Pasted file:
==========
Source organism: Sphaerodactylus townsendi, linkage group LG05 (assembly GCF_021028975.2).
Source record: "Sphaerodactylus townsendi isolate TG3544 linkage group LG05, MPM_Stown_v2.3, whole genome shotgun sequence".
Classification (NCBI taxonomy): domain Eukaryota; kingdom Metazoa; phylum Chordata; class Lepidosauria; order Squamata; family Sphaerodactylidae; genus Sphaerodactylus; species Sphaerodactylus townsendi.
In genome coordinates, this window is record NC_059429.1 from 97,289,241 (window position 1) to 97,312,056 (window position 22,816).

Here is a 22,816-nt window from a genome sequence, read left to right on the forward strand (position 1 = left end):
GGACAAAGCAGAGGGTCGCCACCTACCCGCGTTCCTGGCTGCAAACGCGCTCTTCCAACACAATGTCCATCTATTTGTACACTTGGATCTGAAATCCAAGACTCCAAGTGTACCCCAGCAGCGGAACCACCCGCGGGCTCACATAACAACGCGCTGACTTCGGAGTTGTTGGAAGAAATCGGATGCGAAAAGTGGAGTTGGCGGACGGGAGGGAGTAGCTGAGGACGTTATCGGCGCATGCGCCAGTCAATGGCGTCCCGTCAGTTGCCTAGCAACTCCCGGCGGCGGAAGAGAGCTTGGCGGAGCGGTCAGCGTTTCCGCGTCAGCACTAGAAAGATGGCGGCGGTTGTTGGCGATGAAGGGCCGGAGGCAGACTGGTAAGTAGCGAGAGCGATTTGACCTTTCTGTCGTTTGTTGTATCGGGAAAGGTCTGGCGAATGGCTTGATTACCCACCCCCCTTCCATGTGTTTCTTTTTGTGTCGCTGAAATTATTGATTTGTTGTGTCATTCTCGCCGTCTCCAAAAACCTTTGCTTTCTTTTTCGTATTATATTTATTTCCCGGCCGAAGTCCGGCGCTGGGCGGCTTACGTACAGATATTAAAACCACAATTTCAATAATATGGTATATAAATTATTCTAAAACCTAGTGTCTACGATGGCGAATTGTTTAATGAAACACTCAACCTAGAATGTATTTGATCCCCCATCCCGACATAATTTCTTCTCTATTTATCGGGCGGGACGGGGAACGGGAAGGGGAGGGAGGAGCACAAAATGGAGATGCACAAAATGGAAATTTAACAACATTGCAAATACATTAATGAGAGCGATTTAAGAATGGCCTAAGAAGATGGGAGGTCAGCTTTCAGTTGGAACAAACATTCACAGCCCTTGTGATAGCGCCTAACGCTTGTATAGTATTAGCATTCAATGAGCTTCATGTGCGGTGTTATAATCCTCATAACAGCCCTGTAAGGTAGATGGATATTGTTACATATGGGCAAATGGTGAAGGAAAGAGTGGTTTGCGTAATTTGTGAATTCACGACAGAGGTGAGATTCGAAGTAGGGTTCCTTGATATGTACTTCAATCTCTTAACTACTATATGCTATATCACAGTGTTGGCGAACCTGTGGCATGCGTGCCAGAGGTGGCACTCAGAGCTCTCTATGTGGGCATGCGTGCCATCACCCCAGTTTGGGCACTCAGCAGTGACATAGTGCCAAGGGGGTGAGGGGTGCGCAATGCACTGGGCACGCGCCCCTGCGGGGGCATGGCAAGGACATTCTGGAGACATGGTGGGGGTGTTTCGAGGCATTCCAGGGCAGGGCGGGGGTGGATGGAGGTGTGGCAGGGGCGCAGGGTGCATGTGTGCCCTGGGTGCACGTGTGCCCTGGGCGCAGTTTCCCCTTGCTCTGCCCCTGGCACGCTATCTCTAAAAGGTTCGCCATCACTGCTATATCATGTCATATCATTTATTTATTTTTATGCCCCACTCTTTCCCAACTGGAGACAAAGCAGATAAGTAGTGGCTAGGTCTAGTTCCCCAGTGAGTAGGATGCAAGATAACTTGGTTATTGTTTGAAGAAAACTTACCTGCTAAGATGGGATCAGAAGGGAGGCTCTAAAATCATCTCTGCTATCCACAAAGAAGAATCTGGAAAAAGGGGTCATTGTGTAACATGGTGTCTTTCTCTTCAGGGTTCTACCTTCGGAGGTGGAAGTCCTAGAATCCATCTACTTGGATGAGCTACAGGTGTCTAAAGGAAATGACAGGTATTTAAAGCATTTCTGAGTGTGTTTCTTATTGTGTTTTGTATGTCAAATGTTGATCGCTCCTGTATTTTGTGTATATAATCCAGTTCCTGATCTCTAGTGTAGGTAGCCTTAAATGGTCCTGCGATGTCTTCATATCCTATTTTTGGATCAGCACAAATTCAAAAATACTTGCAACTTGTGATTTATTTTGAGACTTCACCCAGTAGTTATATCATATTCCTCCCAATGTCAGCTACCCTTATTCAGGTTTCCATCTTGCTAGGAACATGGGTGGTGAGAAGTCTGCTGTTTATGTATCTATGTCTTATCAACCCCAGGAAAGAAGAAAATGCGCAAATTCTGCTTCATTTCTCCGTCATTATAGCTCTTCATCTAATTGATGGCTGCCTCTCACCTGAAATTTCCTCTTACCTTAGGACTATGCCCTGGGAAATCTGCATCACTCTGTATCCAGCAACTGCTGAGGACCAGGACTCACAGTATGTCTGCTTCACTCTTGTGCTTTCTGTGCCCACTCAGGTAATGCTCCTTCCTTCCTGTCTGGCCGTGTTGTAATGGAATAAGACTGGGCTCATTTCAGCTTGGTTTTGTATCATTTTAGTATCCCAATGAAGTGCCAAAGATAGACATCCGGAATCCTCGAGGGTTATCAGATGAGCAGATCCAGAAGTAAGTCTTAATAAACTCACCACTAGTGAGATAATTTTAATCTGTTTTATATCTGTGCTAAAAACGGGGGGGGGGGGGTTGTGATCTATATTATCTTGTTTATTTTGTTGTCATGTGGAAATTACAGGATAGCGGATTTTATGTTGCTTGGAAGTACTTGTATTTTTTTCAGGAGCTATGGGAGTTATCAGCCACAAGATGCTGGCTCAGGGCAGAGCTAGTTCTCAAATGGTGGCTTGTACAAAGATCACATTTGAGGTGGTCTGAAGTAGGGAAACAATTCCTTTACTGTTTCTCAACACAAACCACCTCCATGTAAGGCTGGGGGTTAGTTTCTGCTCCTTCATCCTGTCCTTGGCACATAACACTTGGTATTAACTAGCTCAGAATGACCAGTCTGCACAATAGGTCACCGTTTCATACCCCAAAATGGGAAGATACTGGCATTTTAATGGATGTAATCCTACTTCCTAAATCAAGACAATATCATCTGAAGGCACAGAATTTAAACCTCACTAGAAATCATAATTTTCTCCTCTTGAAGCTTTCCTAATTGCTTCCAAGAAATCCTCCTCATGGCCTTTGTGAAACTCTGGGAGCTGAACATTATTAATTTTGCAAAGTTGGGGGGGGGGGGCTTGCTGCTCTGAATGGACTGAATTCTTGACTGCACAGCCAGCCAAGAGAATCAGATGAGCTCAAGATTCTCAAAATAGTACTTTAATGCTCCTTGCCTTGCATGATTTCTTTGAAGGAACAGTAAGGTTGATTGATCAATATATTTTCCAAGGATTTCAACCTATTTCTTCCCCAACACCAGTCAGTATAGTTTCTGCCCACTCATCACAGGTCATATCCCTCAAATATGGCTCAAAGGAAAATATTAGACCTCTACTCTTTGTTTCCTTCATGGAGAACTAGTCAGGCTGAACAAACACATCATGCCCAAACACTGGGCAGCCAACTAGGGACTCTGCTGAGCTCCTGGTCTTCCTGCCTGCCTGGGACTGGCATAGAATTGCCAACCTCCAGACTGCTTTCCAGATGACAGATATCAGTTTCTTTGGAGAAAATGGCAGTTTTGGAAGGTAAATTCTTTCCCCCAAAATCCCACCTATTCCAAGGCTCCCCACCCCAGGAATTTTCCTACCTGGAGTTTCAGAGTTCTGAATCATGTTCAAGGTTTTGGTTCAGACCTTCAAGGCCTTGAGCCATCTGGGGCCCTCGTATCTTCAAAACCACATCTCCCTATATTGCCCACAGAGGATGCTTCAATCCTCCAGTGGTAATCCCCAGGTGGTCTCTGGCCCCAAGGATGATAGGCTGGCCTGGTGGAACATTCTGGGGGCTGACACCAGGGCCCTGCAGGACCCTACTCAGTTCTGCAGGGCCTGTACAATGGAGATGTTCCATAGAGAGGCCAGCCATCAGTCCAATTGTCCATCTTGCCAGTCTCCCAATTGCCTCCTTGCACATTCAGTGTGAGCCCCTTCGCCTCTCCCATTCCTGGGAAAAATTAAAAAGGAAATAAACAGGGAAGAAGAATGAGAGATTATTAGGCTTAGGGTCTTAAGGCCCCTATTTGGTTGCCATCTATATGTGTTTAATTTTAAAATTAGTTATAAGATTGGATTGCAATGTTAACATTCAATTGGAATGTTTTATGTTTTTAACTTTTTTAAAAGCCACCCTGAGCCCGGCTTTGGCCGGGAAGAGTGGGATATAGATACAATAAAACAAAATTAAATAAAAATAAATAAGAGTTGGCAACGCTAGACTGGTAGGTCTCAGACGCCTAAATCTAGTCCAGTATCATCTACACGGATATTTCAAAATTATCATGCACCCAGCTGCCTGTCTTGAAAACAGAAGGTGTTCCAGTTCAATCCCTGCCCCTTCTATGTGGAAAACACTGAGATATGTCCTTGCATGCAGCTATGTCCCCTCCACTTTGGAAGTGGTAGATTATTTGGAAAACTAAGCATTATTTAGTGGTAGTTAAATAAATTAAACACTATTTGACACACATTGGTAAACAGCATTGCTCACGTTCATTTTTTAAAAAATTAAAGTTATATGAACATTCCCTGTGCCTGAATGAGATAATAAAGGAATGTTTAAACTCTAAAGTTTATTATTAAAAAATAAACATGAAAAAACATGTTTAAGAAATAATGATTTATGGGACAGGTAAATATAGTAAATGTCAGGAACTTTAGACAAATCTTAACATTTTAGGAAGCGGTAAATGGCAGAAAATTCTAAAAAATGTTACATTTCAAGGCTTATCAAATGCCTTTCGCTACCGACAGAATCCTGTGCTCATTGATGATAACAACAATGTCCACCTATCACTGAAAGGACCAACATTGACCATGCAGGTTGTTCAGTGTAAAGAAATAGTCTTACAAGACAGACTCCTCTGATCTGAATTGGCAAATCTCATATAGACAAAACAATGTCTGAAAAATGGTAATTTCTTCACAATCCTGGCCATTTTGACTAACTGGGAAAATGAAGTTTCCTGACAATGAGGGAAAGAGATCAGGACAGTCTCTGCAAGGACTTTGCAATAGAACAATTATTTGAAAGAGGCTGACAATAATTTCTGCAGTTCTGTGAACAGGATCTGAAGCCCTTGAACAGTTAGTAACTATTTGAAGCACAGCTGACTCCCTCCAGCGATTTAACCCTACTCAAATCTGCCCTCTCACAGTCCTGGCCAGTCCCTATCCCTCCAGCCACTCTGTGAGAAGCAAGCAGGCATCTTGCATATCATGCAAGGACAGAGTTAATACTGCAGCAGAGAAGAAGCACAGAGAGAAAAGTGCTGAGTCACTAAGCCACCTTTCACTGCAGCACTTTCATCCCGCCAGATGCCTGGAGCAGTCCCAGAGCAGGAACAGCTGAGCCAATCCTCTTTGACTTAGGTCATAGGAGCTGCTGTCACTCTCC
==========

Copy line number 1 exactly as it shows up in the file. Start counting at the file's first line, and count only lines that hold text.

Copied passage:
Source organism: Sphaerodactylus townsendi, linkage group LG05 (assembly GCF_021028975.2).